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Underground - Cancelled by WGN America

WGN America has officially passed on a third season of Underground.

In the wake of parent company Tribune Media's $3.9 billion planned acquisition by Sinclair Broadcast Group, the cable network's future as a destination for high-end, high-cost scripted originals is over. And that includes the pricey and critically lauded slave drama produced by Sony Pictures Television. Season two of the series, from exec producer John Legend, wrapped May 10.

"Despite Underground being a terrific and important series, it no longer fits with our new direction and we have reached the difficult decision not to renew it for a third season. We are tremendously proud of this landmark series that captured the zeitgeist and made an impact on television in a way never before seen on the medium," Tribune Media president and CEO Peter Kern said in a statement Tuesday.

"We thank the incomparable creators Misha Green and Joe Pokaski and the great John Legend, along with the talented creative team and cast who brought the unsung American heroes of the Underground Railroad to life. We are grateful to the loyal fans of Underground and our partners at Sony Pictures Television. It is our hope that this remarkable show finds another home and continues its stories of courage, determination and freedom."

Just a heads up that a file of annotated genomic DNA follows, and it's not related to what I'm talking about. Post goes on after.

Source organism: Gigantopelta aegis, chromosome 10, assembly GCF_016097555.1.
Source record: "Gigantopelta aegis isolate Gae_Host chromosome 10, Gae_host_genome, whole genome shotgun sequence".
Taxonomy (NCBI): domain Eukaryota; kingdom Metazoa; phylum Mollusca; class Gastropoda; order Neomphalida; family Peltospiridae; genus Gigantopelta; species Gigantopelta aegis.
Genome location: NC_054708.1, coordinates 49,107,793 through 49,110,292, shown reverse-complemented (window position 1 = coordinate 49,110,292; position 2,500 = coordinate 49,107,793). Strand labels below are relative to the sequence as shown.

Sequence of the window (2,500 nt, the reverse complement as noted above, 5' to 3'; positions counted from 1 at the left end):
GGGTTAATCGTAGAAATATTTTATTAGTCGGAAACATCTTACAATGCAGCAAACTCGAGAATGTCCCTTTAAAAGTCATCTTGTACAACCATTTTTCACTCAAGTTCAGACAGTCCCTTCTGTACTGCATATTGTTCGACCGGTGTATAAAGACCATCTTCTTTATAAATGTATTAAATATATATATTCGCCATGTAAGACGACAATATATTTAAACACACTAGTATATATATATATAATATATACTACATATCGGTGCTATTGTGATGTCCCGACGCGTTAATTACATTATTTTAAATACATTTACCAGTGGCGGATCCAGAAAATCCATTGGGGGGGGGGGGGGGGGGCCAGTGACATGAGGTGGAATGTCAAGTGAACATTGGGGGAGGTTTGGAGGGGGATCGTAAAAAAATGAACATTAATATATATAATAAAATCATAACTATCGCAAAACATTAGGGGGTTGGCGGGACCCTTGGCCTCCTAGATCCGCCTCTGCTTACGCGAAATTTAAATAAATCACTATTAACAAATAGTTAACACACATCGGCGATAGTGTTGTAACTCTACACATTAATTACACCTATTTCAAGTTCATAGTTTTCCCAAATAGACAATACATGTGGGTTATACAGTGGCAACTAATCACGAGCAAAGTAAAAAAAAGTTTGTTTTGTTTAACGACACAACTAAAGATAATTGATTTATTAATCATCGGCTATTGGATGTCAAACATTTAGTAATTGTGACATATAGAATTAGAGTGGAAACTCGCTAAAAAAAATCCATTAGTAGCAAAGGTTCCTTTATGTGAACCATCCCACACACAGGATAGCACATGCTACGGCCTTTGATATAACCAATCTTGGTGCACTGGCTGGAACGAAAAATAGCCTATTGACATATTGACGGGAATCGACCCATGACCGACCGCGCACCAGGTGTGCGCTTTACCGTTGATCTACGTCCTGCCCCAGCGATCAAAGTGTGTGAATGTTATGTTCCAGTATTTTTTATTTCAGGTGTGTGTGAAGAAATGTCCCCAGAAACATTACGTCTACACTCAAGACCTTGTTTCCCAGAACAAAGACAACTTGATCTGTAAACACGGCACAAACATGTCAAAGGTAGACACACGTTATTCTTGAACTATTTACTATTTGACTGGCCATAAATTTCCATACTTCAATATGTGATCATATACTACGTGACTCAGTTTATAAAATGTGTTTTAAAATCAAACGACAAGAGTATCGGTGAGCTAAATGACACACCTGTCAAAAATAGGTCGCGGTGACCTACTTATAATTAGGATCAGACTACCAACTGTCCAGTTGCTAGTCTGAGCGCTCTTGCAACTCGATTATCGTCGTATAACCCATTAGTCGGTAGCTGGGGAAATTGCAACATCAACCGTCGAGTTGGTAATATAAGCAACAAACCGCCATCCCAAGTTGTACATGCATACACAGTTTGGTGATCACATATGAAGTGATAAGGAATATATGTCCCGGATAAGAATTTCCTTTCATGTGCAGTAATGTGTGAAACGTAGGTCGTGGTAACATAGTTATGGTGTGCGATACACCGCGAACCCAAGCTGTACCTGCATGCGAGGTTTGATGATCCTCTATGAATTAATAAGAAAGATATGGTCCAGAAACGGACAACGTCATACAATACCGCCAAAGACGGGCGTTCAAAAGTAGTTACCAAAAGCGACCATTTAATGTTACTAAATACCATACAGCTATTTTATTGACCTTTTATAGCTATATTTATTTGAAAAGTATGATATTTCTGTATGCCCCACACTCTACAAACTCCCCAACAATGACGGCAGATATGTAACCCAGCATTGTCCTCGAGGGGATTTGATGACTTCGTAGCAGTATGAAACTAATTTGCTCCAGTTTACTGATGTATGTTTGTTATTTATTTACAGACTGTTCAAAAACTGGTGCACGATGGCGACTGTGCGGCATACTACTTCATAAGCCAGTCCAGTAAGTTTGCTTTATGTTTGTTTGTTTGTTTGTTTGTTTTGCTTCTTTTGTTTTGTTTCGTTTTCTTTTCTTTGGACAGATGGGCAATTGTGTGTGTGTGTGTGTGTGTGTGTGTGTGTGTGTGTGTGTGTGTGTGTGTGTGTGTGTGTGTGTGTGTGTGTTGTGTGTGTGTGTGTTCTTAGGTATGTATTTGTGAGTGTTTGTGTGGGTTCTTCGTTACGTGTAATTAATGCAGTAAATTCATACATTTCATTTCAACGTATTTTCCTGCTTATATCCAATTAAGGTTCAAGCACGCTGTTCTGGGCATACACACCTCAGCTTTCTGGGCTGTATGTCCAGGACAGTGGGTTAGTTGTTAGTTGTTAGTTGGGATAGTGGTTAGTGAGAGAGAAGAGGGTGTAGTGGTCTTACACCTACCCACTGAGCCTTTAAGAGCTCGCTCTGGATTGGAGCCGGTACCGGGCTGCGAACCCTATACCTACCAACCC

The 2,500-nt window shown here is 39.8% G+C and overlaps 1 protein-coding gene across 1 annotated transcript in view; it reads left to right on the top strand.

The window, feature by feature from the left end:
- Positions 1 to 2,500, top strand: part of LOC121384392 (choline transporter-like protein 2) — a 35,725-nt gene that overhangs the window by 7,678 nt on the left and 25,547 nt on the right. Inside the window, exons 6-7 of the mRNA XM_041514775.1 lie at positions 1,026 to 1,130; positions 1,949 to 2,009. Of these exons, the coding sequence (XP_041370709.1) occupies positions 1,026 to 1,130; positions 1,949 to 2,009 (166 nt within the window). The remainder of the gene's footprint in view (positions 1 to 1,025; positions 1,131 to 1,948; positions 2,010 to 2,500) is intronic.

Sources say producer Sony TV saw the writing on the wall and began making calls about a new home for Underground after Outsiders was axed. The acclaimed series, which carries a $5 million per episode price tag, already has an SVOD deal with Hulu, which was a complicating factor in finding a new home. BET and OWN are both said to have passed, citing the price tag that comes with Underground. (Efforts to find a new home for Outsiders, also from Sony TV,were unsuccessful.)

With the cancellation, WGN America is out of the premium scripted originals business. Its lone pilot, DC Comics take Scalped, is currently being shopped by producers Warner Bros. Television. Going forward, WGN America is said to be focused on content with reduced license fees — in the $2 million per episode range — and/or programming that already has a U.S. network but may be looking for a second window.